GREENSBORO, N.C. - Almost a week after the City of Greensboro launched an investigation into high levels of two chemicals found in the water it has announced a weekly sampling protocol.
Recently the City discovered the chemicals called perfluorooctane sulfonic acid (PFOS) and perfluorooctanoic acid (PFOA). These chemicals belong to a family of manmade chemicals that were used for more than 50 years to make products that resist heat, oil, stains, grease, and water. Perfluorinated compounds like PFOS and PFOA are extremely stable and do not breakdown in the environment.
The protocol means the City will check the water flowing into Lake Brandt from Horsepen Creek, and treated water leaving Mitchell Water Treatment Plant.
"Ultimately we determined that they were coming from the western part of Greensboro, mainly around the airport and the industrial complex surrounding the airport," said Assistant Director of Water Resources, Michael Borchers.
In a release, the Water Resources Department writes this weekly sampling will help the City to predict the timing and additional resources need to reduce the levels of PFOS/PFOA in the drinking water.
This week's results showed levels of combined PFOS/PFOA at 96 parts per trillion (PPT). The Environmental Protection Agency established the health advisory level at 70 ppt. In the City's release, officials say that means a lifetime of drinking water at levels above 70 ppt increases the risk of adverse health effects to sensitive populations.
The City's proactive steps in reducing PFOS/PFOA levels are:
- Installing temporary treatment equipment at the Mitchell Treatment Plant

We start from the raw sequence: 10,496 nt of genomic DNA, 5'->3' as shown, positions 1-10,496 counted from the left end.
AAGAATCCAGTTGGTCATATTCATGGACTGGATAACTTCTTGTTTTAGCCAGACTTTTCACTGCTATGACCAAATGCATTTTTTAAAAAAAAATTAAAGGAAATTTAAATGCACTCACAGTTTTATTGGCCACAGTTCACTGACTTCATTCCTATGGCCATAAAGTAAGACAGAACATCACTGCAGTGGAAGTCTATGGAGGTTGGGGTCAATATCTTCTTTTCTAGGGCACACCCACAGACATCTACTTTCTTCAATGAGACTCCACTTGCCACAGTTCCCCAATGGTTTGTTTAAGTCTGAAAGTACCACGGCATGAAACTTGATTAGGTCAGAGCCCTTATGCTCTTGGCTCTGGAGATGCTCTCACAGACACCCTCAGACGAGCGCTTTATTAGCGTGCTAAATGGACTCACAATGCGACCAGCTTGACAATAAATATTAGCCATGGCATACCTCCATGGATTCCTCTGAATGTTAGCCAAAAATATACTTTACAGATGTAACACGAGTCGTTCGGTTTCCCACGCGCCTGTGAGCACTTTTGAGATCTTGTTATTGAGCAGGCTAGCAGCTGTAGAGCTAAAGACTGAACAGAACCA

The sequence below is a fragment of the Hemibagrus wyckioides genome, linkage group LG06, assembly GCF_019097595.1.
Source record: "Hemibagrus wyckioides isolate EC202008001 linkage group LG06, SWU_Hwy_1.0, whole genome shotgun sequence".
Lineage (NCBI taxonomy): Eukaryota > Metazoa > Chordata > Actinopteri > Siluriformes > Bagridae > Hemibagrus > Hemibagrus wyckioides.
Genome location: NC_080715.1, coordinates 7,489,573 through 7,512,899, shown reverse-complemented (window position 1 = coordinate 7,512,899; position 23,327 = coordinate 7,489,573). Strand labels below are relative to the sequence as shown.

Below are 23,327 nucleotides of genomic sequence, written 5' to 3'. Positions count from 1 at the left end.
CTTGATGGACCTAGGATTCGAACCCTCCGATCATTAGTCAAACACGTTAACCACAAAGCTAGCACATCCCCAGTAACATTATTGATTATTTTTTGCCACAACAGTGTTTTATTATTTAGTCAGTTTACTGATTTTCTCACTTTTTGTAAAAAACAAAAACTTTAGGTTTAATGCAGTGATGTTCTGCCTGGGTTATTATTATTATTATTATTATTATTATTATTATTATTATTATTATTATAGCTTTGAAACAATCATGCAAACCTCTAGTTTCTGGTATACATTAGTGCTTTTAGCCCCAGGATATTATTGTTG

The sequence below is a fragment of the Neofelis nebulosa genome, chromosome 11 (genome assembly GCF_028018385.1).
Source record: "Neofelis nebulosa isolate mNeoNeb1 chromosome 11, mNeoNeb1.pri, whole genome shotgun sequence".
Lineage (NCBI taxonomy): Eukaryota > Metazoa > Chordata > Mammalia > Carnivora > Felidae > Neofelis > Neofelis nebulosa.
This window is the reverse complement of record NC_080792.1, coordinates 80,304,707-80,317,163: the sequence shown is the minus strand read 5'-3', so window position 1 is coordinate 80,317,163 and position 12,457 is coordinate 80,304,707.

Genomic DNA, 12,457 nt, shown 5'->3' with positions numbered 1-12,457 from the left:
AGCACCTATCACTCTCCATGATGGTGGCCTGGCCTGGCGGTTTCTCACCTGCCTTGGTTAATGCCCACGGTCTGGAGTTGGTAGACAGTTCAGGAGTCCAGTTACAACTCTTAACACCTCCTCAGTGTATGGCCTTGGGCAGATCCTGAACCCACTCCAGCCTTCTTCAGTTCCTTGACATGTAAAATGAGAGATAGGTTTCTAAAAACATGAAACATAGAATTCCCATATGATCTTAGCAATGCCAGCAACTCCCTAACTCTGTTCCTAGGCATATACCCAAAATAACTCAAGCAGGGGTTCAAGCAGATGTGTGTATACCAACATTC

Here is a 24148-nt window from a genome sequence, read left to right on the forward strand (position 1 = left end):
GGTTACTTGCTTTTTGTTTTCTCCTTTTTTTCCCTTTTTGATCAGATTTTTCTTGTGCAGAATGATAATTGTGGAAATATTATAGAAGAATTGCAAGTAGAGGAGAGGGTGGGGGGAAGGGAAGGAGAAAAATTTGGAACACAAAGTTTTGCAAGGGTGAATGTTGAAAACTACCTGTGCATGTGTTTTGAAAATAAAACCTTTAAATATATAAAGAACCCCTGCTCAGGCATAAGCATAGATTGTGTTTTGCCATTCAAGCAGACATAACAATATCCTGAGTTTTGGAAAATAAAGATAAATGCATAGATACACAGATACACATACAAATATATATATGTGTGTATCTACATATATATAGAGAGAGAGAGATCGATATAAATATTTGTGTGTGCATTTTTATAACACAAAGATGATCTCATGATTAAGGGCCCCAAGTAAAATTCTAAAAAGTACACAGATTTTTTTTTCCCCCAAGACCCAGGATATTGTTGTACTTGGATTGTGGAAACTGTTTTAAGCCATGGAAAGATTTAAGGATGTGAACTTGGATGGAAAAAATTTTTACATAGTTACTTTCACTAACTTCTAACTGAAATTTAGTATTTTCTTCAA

- Permanent treatment upgrades to the Mitchell Treatment Plant
"We are going to add what is called 'powder activated carbon,'" said Borchers, "Think of like a Brita filter. In most of those type of filters, it’s got carbon in it. So it’s activated carbon- activated from the standpoint that it can absorb contaminants out of the water and hold them to itself."
The permanent solution will be a filtration system on a larger scale - but it will take a few years to properly research and install. Current Greensboro treatment facilities do not have these parts in place - because it was only a few years back that the EPA began looking into PFOS/PFOAs, as well as other chemicals, as emerging contaminants.
The City writes - no drinking water regulatory limit has been violated, but officials are committed to fixing this issue. Water from the Mitchell Plant will be kept at a minimum for now, until the temporary treatment equipment is installed, and operational.
You can find more information on Greensboro website here.
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